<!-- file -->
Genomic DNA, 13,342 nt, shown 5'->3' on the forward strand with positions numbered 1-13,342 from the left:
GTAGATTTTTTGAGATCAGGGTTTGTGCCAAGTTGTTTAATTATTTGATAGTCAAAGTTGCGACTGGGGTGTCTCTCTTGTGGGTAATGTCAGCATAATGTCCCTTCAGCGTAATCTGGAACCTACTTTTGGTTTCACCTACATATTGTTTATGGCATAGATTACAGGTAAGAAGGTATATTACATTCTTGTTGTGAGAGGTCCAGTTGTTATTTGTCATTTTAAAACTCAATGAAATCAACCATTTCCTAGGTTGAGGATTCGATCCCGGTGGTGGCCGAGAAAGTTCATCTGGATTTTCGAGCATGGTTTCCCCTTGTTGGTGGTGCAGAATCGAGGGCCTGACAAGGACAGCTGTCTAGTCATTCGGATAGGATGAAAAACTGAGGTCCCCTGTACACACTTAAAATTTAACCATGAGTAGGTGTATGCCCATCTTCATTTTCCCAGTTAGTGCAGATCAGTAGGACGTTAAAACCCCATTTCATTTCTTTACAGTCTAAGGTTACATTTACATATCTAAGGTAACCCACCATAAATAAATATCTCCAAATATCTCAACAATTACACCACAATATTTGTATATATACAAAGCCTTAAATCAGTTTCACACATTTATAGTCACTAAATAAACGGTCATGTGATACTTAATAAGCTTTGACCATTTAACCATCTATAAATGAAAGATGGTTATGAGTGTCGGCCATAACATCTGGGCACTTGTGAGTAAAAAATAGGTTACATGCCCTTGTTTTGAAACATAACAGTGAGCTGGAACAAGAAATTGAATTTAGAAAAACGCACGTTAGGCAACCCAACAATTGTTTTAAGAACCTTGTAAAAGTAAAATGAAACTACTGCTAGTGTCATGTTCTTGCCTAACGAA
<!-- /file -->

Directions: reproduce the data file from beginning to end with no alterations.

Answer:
Genomic DNA, 13,342 nt, shown 5'->3' on the forward strand with positions numbered 1-13,342 from the left:
GTAGATTTTTTGAGATCAGGGTTTGTGCCAAGTTGTTTAATTATTTGATAGTCAAAGTTGCGACTGGGGTGTCTCTCTTGTGGGTAATGTCAGCATAATGTCCCTTCAGCGTAATCTGGAACCTACTTTTGGTTTCACCTACATATTGTTTATGGCATAGATTACAGGTAAGAAGGTATATTACATTCTTGTTGTGAGAGGTCCAGTTGTTATTTGTCATTTTAAAACTCAATGAAATCAACCATTTCCTAGGTTGAGGATTCGATCCCGGTGGTGGCCGAGAAAGTTCATCTGGATTTTCGAGCATGGTTTCCCCTTGTTGGTGGTGCAGAATCGAGGGCCTGACAAGGACAGCTGTCTAGTCATTCGGATAGGATGAAAAACTGAGGTCCCCTGTACACACTTAAAATTTAACCATGAGTAGGTGTATGCCCATCTTCATTTTCCCAGTTAGTGCAGATCAGTAGGACGTTAAAACCCCATTTCATTTCTTTACAGTCTAAGGTTACATTTACATATCTAAGGTAACCCACCATAAATAAATATCTCCAAATATCTCAACAATTACACCACAATATTTGTATATATACAAAGCCTTAAATCAGTTTCACACATTTATAGTCACTAAATAAACGGTCATGTGATACTTAATAAGCTTTGACCATTTAACCATCTATAAATGAAAGATGGTTATGAGTGTCGGCCATAACATCTGGGCACTTGTGAGTAAAAAATAGGTTACATGCCCTTGTTTTGAAACATAACAGTGAGCTGGAACAAGAAATTGAATTTAGAAAAACGCACGTTAGGCAACCCAACAATTGTTTTAAGAACCTTGTAAAAGTAAAATGAAACTACTGCTAGTGTCATGTTCTTGCCTAACGAA